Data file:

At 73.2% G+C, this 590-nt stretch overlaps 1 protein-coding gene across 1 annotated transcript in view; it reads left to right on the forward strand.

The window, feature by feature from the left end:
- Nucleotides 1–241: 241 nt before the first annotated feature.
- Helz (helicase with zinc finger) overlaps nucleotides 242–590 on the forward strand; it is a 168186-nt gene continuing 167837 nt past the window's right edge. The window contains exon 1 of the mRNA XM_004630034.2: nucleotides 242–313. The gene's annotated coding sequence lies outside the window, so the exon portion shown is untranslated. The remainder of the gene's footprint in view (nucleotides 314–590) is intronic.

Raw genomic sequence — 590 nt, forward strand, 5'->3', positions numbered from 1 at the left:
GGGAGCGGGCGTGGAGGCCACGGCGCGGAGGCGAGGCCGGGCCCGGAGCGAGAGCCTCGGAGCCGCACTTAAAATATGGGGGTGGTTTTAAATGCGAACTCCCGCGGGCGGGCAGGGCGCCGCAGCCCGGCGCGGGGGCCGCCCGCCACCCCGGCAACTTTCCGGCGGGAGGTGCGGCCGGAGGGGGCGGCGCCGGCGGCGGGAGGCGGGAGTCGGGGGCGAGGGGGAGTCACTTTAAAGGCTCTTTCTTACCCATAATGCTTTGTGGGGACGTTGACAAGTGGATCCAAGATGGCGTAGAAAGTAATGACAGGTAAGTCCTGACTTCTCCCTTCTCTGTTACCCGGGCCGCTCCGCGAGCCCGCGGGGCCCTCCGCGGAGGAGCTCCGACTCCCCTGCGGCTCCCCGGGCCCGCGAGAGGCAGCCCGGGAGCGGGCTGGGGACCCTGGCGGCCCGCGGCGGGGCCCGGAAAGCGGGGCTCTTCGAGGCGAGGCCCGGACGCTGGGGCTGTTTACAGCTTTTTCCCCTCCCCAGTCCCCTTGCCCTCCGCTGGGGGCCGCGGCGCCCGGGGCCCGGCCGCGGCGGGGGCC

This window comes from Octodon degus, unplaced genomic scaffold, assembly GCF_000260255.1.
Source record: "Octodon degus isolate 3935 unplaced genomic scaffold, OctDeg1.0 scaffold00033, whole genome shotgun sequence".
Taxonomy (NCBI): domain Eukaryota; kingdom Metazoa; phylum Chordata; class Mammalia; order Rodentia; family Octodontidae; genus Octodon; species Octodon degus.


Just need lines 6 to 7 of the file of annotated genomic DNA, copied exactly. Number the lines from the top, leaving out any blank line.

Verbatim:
GGGAGCGGGCGTGGAGGCCACGGCGCGGAGGCGAGGCCGGGCCCGGAGCGAGAGCCTCGGAGCCGCACTTAAAATATGGGGGTGGTTTTAAATGCGAACTCCCGCGGGCGGGCAGGGCGCCGCAGCCCGGCGCGGGGGCCGCCCGCCACCCCGGCAACTTTCCGGCGGGAGGTGCGGCCGGAGGGGGCGGCGCCGGCGGCGGGAGGCGGGAGTCGGGGGCGAGGGGGAGTCACTTTAAAGGCTCTTTCTTACCCATAATGCTTTGTGGGGACGTTGACAAGTGGATCCAAGATGGCGTAGAAAGTAATGACAGGTAAGTCCTGACTTCTCCCTTCTCTGTTACCCGGGCCGCTCCGCGAGCCCGCGGGGCCCTCCGCGGAGGAGCTCCGACTCCCCTGCGGCTCCCCGGGCCCGCGAGAGGCAGCCCGGGAGCGGGCTGGGGACCCTGGCGGCCCGCGGCGGGGCCCGGAAAGCGGGGCTCTTCGAGGCGAGGCCCGGACGCTGGGGCTGTTTACAGCTTTTTCCCCTCCCCAGTCCCCTTGCCCTCCGCTGGGGGCCGCGGCGCCCGGGGCCCGGCCGCGGCGGGGGCC

This window comes from Octodon degus, unplaced genomic scaffold, assembly GCF_000260255.1.